Bud Wilkinson, head football coach of the University of Oklahoma, popularized a saying we've all heard:
"I define football as 22 people on the field desperately needing rest, and 50,000 people in the stands desperately needing exercise."
Sadly, American Christianity has become a spectator sport. Sit and watch. Be royally entertained. Musicians even stand on "stages." After all, they are "performers," right? Is is they, plus the pastors, who do "ministry."
So let's go back to a point I tried to make in Wednesday's blog.
Last Monday, at Folsom Field in Boulder, there were 50,000 spectators in the stands cheering on the elite runners as they entered the stadium. In the language of Heb. 12:1, we were a "great cloud of witnesses." In this context it's difficult not to inject the idea of "spectators" in the Greek word marturōn, although that is not the basic meaning of the word. The point is that the Old Testament heroes of faith described in Hebrews 11 are now cheering us on. But note: they are not mere spectators. They themselves have run the race and have completed it, just as those of us in the stadium last Monday in Boulder had already run the race and finished it. We were as much participants as we were spectators.
What, then, is "ministry" in the New Testament? Every person who knows Jesus as Lord and Savior is called into ministry. All of us are called to serve. Ministry is not for some of us. It is for all of us. We are to be participants as much as we are to be spectators. Participation is not optional.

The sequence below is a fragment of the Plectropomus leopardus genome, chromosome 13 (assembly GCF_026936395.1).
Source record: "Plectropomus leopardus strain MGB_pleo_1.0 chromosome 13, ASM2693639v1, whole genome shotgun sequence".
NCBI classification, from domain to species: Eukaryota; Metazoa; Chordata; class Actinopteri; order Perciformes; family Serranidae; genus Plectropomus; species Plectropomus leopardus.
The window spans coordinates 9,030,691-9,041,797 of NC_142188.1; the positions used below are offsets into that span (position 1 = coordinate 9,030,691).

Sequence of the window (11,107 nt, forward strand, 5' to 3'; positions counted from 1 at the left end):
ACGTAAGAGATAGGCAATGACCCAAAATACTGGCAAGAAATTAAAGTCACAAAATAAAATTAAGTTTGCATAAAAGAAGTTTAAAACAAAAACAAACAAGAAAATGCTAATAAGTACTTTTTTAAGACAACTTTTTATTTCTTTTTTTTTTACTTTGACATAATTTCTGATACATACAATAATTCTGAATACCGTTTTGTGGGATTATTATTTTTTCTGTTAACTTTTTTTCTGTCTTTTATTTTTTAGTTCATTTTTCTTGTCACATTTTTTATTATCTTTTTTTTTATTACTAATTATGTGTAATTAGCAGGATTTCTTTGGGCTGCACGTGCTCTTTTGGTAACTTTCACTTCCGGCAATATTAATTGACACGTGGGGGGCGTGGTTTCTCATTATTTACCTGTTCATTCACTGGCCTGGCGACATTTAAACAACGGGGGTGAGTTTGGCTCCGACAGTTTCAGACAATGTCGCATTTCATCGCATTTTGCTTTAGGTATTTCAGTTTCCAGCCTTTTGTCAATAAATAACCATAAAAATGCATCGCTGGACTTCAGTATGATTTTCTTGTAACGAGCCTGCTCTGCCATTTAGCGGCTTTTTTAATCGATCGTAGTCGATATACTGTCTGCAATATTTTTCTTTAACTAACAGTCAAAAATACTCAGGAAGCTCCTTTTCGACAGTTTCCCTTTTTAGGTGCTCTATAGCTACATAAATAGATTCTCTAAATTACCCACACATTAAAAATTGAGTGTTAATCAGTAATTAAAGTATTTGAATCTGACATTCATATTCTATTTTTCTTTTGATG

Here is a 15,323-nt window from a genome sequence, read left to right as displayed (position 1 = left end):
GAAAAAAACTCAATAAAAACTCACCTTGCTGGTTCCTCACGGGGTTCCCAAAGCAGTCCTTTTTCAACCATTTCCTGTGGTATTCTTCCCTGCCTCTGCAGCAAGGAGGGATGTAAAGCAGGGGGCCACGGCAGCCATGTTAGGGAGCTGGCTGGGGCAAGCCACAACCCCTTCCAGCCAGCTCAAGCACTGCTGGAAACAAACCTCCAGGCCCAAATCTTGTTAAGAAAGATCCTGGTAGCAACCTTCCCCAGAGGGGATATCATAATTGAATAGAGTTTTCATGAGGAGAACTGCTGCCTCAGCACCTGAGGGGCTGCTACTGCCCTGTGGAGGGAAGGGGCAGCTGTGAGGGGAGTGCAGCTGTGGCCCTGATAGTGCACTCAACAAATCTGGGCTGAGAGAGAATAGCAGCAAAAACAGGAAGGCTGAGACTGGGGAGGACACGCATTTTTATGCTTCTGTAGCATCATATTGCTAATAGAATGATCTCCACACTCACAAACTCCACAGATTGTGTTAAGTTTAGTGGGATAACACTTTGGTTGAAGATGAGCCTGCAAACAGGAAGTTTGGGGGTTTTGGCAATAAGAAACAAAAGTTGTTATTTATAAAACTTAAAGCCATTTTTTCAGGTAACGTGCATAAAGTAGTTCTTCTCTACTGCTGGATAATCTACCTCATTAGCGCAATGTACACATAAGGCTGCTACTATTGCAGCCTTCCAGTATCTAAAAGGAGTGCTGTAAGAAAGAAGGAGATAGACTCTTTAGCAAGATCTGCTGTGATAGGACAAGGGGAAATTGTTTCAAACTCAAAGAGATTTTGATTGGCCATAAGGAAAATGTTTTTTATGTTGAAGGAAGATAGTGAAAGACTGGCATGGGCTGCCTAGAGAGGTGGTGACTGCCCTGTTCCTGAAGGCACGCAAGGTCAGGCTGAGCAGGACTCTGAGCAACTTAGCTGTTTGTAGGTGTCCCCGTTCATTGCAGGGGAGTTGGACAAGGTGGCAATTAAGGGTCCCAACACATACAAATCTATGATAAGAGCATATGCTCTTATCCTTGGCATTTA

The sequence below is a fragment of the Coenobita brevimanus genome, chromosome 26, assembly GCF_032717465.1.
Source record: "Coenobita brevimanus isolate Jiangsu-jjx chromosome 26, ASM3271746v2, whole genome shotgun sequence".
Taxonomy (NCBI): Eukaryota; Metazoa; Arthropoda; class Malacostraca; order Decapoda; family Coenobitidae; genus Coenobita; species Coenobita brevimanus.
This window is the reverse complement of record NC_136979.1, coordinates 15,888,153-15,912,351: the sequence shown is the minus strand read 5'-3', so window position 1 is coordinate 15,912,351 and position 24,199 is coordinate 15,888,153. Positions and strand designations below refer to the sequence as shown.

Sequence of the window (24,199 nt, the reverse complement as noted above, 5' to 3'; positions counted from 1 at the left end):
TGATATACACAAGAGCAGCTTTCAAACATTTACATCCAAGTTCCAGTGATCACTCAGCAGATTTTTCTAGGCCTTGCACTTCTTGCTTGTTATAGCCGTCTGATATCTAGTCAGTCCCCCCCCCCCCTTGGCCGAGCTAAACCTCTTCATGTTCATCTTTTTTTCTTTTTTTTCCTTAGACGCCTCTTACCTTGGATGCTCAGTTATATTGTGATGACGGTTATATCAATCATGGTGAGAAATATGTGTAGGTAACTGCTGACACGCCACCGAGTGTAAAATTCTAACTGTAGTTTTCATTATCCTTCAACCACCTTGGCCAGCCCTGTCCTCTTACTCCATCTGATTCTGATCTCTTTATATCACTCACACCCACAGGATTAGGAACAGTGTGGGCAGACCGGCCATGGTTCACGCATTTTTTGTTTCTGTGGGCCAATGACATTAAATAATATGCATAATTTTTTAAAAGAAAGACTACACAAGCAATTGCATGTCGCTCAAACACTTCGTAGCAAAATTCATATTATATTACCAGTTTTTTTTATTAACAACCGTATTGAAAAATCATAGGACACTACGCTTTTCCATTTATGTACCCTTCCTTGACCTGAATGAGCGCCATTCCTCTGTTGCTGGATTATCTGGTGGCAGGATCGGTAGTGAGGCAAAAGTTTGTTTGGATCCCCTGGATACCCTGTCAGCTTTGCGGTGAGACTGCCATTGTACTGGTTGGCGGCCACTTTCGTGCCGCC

Then why do our Sunday services encourage spectatorism? This is a far cry from what we see in 1 Corinthians 14. The truth is that the word diakonia is a generic word for ministry. All Christians are called to such ministry. Indeed, it is unthinkable that we who claim to follow One who said he had come to serve and not to be served should live our lives in any other way.
I sometimes wonder (although I exaggerate to make my point) if it would be a healthy thing to meet only on Sunday mornings and not in small groups so that we would gather as the early church did -- to come together for mutual edification (not worship) as preparation for being scattered for the rest of the week into our mission field, the world. Then we might finally be able to move away from the kind of spectatorism and entertainmentism that characterize so many of our services today.